In the second case, with the cloning approach, even though the clone is initially bit by bit the same as the original (or possibly a transformation of it), the clone has its own distinct identity and lifecycle independent of the original. After all, even though you modify a process model for a particular solution, in most cases that does not mean that you want to change your enterprise standard. Having said that, it's still important to maintain a link from a clone to its origin in support of visibility, traceability and future collaboration. Refer to Continuous improvement with BPM and EA together (Claus T. Jensen, developerWorks 2010) for additional details on this collaboration pattern.

While this is just an example, it illustrates the fact that when crossing domain boundaries there is no good reason to do exchange by copy. Either a simple link, providing visibility and traceability is enough, or a clone that has its own unique identity and is linked back to the original is needed.


Start linking

Whether a given situation can be handled by simple links, or whether it requires cloning, in both cases a standardized, tool neutral way of linking artifacts across modeling domains is required. Such standardized linking is one of the challenges being addressed in the Open Services for Lifecycle Collaboration (OSLC) initiative:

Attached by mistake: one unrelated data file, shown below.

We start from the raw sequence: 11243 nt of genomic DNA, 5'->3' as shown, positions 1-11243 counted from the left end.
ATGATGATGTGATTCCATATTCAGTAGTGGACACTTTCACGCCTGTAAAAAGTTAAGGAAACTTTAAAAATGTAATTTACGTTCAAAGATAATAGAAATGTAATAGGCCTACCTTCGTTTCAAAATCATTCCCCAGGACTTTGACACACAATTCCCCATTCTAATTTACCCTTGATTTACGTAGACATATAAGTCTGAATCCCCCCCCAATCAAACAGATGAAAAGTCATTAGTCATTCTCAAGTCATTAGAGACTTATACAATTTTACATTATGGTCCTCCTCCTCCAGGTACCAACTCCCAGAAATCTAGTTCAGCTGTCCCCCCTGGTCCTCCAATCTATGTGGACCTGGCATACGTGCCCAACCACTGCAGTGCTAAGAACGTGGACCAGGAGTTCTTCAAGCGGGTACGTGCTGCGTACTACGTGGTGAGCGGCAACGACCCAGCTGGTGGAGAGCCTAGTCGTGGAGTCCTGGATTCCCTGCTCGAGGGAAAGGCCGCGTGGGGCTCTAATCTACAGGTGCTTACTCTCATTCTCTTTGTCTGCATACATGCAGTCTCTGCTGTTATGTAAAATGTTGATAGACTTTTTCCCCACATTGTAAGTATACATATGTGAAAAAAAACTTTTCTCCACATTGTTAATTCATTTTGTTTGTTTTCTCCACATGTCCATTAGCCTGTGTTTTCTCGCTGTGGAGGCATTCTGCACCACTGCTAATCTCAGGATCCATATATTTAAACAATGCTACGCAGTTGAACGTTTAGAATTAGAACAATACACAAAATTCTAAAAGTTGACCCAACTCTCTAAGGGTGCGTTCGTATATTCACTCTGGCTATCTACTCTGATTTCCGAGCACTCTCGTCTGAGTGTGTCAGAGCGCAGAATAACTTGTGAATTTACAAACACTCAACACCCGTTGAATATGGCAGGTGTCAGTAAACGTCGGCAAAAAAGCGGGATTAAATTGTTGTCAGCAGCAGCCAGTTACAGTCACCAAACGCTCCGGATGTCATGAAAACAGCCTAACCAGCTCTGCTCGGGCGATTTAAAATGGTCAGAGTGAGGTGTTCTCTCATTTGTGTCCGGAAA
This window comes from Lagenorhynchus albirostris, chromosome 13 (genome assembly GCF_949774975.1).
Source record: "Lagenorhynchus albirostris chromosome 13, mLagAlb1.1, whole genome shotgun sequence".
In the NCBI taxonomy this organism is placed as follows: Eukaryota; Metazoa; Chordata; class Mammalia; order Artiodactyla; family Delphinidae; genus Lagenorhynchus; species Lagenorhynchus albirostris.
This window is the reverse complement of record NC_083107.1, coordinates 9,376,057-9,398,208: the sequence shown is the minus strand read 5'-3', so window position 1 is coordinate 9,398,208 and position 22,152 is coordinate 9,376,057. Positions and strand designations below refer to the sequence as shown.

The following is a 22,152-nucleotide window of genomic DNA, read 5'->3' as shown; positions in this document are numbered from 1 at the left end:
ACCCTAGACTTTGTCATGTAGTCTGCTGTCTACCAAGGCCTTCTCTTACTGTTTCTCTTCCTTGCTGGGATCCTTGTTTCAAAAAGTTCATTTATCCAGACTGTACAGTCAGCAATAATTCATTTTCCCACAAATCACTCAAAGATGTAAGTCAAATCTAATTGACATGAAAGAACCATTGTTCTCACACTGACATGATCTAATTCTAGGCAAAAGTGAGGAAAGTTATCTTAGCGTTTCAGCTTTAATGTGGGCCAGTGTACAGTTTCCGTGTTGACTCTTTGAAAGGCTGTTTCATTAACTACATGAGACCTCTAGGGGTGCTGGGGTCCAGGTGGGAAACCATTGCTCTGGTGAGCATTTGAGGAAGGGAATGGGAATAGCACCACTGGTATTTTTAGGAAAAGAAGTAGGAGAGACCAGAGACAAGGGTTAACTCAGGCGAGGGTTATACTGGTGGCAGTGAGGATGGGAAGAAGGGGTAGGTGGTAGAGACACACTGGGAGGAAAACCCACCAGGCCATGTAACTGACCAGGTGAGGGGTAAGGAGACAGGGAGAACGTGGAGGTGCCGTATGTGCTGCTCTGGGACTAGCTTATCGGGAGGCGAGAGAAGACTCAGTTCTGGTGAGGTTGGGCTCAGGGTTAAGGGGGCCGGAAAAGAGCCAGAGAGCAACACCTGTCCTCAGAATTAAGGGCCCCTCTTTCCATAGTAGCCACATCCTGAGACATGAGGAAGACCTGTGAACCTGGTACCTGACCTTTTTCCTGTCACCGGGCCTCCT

• Links must be transparent.
  • Links must be bi-directionally visible.
  • Links must be version sensitive.
  • Links must be robust against change.

Linking provides for a much more seamless experience than copying and offers better visibility and traceability across role and tool boundaries. Process models can be linked directly to the service models that they orchestrate, with the dependencies visible to both the business analyst and the service architect. Services can be linked to the information artifacts that they depend on, and be visible to both the service architect and the data architect. Enterprise architecture targets can be linked to the solution models that they guide and govern, with the relationships visible to both enterprise architect and anyone working on the solution model in question. In short, we need to start using transparent links between artifacts wherever we can, as shown in Figure 1.

Figure 1. Internet style linking
Internet style linking

Even in the case where a "copy" is truly needed, such as when seeding a BPM solution with an EA template, the original artifact should be cloned in a traceable and linked fashion, not exchanged by copy. This will provide an experience that is:

  • People-centric, supporting collaboration across participants yet respecting domains of authority.
  • Transparent, providing cross domain visibility via many-to-many artifact relationships.
  • Managed, with tool assisted management of artifact links.
  • Coordinated, with lightweight coordination focusing on synergies instead of attempting heavy complete synchronization.